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Did Pocahontas save explorer John Smith here? Native American site of Werowocomoco fascinating regardless

By Catholic Online (NEWS CONSORTIUM)
June 18th, 2013
Catholic Online (www.catholic.org)

Indian princess Pocahontas is said to have laid her head on English explorer John Smith as her powerful father Powhatan lifted his war club to carry out Smith's execution. For Virginia Indians, historians and archaeologists, that story is just a fanciful footnote. The real story is that this field overlooking the York River in Tidewater was at onetime the center of a complex, sprawling empire ruled by Powhatan long before the first permanent English settlement on American soil in 1607.

LOS ANGELES, CA (Catholic Online) - The area was called Werowocomoco, which roughly translates to a "place of chiefs."

"This is like our Washington," Kevin Brown, chief of the Pamunkey tribe says. "History didn't begin in 1607 and there are a lot of people who overlook that." On loan to archaeologists for more than a decade, the area's 57 privately owned acres will be preserved forever under an agreement years, to be officially announced this week.

The deal is important for Native Americans because they believe their story has been overshadowed for centuries by the narrative of Captain Smith and his fellow Europeans.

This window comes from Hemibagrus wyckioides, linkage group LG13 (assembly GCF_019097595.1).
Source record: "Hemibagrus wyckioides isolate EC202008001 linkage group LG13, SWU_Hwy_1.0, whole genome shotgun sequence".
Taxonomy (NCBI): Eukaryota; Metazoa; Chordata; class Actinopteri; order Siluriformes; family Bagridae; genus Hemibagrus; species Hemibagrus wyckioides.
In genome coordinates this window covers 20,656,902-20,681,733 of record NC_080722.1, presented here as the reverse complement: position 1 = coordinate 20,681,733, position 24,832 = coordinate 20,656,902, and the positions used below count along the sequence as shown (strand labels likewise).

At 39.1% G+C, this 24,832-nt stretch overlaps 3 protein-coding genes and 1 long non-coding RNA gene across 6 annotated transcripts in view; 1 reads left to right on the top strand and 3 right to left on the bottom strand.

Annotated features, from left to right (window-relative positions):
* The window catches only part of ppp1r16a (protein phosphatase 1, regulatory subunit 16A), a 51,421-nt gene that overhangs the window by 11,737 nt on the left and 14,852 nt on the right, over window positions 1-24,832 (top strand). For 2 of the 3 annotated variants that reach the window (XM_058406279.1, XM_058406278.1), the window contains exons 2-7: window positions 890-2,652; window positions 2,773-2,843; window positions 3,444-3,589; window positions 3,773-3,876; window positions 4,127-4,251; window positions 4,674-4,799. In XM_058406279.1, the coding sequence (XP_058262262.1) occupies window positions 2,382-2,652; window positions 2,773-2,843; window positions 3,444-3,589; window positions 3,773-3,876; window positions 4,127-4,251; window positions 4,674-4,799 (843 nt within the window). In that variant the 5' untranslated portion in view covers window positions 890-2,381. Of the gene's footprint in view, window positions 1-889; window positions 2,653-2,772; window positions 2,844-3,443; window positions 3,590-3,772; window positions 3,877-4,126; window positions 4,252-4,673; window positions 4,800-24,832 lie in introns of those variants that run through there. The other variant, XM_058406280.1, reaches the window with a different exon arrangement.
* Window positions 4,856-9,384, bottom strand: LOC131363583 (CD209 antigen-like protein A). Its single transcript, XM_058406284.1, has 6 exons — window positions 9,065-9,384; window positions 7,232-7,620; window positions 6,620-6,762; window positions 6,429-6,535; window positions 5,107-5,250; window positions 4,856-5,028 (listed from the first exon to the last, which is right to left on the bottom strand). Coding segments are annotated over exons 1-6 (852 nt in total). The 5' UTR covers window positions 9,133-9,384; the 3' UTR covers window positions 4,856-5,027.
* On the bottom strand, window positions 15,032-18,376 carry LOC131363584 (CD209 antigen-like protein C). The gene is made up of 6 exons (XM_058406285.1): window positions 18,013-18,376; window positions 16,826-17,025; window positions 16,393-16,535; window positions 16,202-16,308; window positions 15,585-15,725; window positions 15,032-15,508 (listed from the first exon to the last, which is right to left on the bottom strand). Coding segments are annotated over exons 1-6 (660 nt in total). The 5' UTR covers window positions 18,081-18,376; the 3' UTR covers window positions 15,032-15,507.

Archaeologists sought the counsel of Indian leaders before and during the exploration, honoring their wishes that burial grounds not be disturbed and helping interpret what was discovered.

For Ashley Atkins, a College of William & Mary doctoral candidate who has worked at the site since 2005, "recovering things out of the ground" was secondary to working with her fellow Pamunkey. "Unfortunately, native people in the past have had no involvement at all in the way that their history has been investigated, uncovered and presented to the public," Atkins says.

"Most people would think, 'They wouldn't be involved in uncovering your own history?' But the reality is that has not been the common practice."

Only a small fraction of Werewocomoco has been explored, as little as two percent. After decades of research, archaeologists used the writings of Captain Smith and others, ancient maps and their own detective work to conclude with near-certainty that this was Powhatan's seat of power.

Powhatan's powerful chiefdom covered 30 political divisions and a population of 15,000 to 20,000 people, while nearby Jamestown settlers struggled to survive in their sometimes hostile new world.

Excavations have yielded the outline of the largest longhouse ever found in Virginia and a system of ditches that may have separated sacred and secular areas.

Powhatan's empire was "one of the most complex political entities in all of eastern North America," according to Randolph Turner, a retired state archaeologist.

The leader "had the power of life and death" and expanded his empire through warfare or the threat of warfare.

"He's one of the most interesting political and military figures that I've ever read about," Turner says. "And we're just getting hints in the historical records of all he accomplished in his lifetime."

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